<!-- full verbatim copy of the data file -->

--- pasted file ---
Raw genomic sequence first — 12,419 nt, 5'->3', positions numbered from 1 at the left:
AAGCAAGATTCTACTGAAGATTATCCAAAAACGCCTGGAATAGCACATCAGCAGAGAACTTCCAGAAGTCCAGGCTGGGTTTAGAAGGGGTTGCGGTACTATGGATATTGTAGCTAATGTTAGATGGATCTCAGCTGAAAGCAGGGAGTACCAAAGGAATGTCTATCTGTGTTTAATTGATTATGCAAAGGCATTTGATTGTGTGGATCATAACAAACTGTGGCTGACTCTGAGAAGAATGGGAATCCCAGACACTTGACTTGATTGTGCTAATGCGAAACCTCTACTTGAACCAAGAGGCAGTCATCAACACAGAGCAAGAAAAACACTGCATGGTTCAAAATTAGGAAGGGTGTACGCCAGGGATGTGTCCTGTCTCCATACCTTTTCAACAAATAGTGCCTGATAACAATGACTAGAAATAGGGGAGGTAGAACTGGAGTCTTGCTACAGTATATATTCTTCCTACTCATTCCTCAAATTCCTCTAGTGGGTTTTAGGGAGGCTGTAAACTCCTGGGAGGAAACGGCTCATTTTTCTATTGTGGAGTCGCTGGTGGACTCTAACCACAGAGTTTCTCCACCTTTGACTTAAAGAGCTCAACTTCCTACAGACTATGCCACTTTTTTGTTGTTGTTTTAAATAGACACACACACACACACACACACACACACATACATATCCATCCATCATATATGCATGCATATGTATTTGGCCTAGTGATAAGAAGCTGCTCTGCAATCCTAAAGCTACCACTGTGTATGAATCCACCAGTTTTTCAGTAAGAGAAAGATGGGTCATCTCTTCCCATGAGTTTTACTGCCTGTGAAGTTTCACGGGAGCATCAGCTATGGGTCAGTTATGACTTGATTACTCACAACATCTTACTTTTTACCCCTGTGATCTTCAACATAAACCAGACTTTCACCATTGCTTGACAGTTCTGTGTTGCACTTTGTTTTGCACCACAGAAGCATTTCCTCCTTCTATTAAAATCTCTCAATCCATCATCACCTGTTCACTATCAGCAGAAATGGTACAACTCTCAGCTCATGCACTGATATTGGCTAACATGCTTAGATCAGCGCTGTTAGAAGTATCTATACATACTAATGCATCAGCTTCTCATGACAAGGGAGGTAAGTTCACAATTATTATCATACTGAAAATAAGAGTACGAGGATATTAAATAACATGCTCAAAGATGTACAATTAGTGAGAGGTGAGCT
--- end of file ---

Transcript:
Raw genomic sequence first — 12,419 nt, 5'->3', positions numbered from 1 at the left:
AAGCAAGATTCTACTGAAGATTATCCAAAAACGCCTGGAATAGCACATCAGCAGAGAACTTCCAGAAGTCCAGGCTGGGTTTAGAAGGGGTTGCGGTACTATGGATATTGTAGCTAATGTTAGATGGATCTCAGCTGAAAGCAGGGAGTACCAAAGGAATGTCTATCTGTGTTTAATTGATTATGCAAAGGCATTTGATTGTGTGGATCATAACAAACTGTGGCTGACTCTGAGAAGAATGGGAATCCCAGACACTTGACTTGATTGTGCTAATGCGAAACCTCTACTTGAACCAAGAGGCAGTCATCAACACAGAGCAAGAAAAACACTGCATGGTTCAAAATTAGGAAGGGTGTACGCCAGGGATGTGTCCTGTCTCCATACCTTTTCAACAAATAGTGCCTGATAACAATGACTAGAAATAGGGGAGGTAGAACTGGAGTCTTGCTACAGTATATATTCTTCCTACTCATTCCTCAAATTCCTCTAGTGGGTTTTAGGGAGGCTGTAAACTCCTGGGAGGAAACGGCTCATTTTTCTATTGTGGAGTCGCTGGTGGACTCTAACCACAGAGTTTCTCCACCTTTGACTTAAAGAGCTCAACTTCCTACAGACTATGCCACTTTTTTGTTGTTGTTTTAAATAGACACACACACACACACACACACACACACATACATATCCATCCATCATATATGCATGCATATGTATTTGGCCTAGTGATAAGAAGCTGCTCTGCAATCCTAAAGCTACCACTGTGTATGAATCCACCAGTTTTTCAGTAAGAGAAAGATGGGTCATCTCTTCCCATGAGTTTTACTGCCTGTGAAGTTTCACGGGAGCATCAGCTATGGGTCAGTTATGACTTGATTACTCACAACATCTTACTTTTTACCCCTGTGATCTTCAACATAAACCAGACTTTCACCATTGCTTGACAGTTCTGTGTTGCACTTTGTTTTGCACCACAGAAGCATTTCCTCCTTCTATTAAAATCTCTCAATCCATCATCACCTGTTCACTATCAGCAGAAATGGTACAACTCTCAGCTCATGCACTGATATTGGCTAACATGCTTAGATCAGCGCTGTTAGAAGTATCTATACATACTAATGCATCAGCTTCTCATGACAAGGGAGGTAAGTTCACAATTATTATCATACTGAAAATAAGAGTACGAGGATATTAAATAACATGCTCAAAGATGTACAATTAGTGAGAGGTGAGCT